By Randy Soper, Lead Data Strategist
On June 15 GovConWire hosted the virtual Data Innovation Forum event. Illuminate was proud to be a platinum sponsor. It included full representation of the Department of Defense (DOD) data strategy/governance leadership. The DOD Chief Data Officer, David Spirk, was the keynote speaker. An expert panel included comprehensive representation from the Service Chief Data Officers: Thomas Sasala of the U.S. Navy, Eileen Vidrine of the U.S. Air Force and Dr. David Markowitz of the U.S. Army. The main theme and discussions at the event centered on movement of efforts from the 2020 DOD Data Strategy to Department and Service implementation activities. If you didn’t get a chance to attend, you can still catch a replay of the event.
Highlighted among DOD data strategy implementation activities were the Department’s Data Decrees spelled out in the May 2021 memo “Creating Data Advantage” from Deputy Secretary of Defense, Dr. Kathleen Hicks. The Department’s actions to achieve the five Data Decrees will support the transition and foundation of the Department’s strategic data goals: make data Visible, Accessible, Understandable, Linked, Trustworthy, Interoperable, and Secure (VAULTIS). Decrees like establishing a federated data catalog with common interface specifications will help to support multiple VAULTIS goals, including enhanced foundations for data visibility, understandability, and interoperability. Others, like moving to data stores that are free from hardware and software dependencies will help move away from poor practices of the past that created vendor lock-in and made achieving the VAULTIS goals more challenging with legacy systems.
The discussion by the DOD data leaders was thoughtful and provided many insights into current implementation activities and directions. Universally, the leadership sees cultural challenges as more significant than technological ones for the Department. In both the DOD strategy and the implementation activities, developing talent and workforce data literacy are key areas of emphasis.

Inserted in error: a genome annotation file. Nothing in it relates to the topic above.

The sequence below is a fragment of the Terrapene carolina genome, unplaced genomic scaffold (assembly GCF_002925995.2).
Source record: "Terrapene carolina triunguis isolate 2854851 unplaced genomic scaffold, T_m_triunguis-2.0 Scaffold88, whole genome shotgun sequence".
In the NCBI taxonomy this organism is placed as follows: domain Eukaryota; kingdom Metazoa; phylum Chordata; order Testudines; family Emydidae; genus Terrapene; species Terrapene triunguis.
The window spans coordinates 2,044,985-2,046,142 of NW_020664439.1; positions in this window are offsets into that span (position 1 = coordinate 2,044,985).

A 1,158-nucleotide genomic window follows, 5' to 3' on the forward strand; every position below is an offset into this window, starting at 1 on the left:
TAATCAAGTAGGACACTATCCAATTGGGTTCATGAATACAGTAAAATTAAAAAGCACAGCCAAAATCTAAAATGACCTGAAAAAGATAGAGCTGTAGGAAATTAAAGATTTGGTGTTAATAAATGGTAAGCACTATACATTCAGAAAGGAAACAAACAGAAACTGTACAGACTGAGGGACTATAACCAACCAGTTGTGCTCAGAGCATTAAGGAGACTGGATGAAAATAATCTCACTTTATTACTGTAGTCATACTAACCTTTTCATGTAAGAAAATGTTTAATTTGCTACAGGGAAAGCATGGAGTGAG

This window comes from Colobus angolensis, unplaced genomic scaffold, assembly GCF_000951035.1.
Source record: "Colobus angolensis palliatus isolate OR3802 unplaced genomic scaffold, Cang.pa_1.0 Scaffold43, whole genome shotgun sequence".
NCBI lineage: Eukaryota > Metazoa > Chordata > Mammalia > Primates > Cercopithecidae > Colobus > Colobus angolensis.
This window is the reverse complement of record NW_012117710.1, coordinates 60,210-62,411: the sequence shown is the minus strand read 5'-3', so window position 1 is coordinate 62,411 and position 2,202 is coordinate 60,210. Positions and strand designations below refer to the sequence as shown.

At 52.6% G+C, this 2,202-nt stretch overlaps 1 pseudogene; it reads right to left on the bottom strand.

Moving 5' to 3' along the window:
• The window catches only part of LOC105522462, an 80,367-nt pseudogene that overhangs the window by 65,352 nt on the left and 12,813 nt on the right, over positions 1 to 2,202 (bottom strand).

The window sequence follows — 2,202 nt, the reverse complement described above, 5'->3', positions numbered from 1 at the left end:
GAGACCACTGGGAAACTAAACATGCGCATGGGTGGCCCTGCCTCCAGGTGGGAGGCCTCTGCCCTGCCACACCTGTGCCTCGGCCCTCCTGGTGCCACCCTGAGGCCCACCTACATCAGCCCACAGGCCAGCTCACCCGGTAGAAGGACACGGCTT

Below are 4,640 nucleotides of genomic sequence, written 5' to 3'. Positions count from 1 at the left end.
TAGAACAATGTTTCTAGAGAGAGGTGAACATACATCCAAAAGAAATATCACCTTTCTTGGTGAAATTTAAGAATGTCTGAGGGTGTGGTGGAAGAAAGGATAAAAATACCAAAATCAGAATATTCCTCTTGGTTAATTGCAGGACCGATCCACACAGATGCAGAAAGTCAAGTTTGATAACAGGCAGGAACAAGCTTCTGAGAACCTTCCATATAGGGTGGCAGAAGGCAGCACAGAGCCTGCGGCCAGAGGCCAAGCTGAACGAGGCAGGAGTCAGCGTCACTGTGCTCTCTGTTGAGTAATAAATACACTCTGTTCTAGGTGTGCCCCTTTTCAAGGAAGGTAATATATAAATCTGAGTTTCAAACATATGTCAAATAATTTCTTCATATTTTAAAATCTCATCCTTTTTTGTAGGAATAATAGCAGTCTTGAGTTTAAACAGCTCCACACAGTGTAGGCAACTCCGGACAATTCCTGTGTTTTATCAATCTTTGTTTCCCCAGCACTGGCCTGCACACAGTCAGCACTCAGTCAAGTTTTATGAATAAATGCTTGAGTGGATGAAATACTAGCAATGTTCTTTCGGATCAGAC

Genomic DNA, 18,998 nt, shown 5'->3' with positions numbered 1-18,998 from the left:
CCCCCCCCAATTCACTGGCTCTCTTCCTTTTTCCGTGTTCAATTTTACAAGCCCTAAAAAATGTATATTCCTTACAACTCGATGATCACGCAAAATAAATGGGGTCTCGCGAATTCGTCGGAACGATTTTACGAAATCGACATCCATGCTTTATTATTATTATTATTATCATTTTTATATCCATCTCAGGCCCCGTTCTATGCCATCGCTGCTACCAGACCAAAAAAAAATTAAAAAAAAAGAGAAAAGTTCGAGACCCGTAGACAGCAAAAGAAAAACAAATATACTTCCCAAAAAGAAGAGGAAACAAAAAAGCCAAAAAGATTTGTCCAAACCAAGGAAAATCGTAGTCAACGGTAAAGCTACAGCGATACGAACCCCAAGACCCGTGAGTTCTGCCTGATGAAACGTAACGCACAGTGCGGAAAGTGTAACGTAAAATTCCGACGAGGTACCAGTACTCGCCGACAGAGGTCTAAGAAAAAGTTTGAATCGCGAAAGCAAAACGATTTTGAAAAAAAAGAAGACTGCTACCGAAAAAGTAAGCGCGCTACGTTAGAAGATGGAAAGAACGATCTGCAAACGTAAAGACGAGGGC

Industry can help to make the Department’s objectives a reality. Not only should data platforms and analytic capabilities conform to Data Decree requirements, especially in terms of API design, open data storage, and best data security practices, but Industry should anticipate the DOD’s VAULTIS end-state and data-oriented workforce and weapons platforms. Trust and responsible use of data and analytics requires thoughtful performance design, documentation, assurance, and user interfaces built into the data environment and analytics environments from the start, not as an afterthought.
At Illuminate, we have found that data capability design for the new DOD strategy has not required a pivot. The DOD’s VAULTIS goals and Data Decrees are lofty because of the Department’s size and complexity and because they are comprehensive. But the Department’s objectives and foundational approaches are not new to the best practices of modern data engineering and data environment design. Illuminate has a principled commitment to open architectures, cloud native design, cloud agnostic approaches, and extensive use of Free and Open-Source Software (FOSS) tools. These practices are part of our DNA. They grew out of both our Southern California Illuminate Lab’s approach to data engineering in collaboration with Fortune 500 partners and the needs of our Illuminate Technologies edge-network big data processing capability for managing massive speed and scale. As a solutions company, Illuminate has developed its Vigilance™ framework of capabilities to be able to rapidly assemble implementation architectures to solve our customer’s data curation, discovery, analysis, and visualization needs. The Vigilance framework includes a focus on metadata, not only to enable mission-focused data models, but also to reflect the business-of-mission controls and assurance environment. As required in the Decrees, Vigilance supports Attribute-Based Access Controls (ABAC) for a highly granular data security environment. Further, as assurances for responsible Artificial Intelligence (AI) and analytics are now mandated for the Department, Illuminate will leverage Vigilance’s tagging capability to identify data provenance, Machine Learning (ML) design criteria and training performance, and to differentiate between machine and analyst processed content, for example, as means to provide downstream human and machine transparency for appropriate and effective use.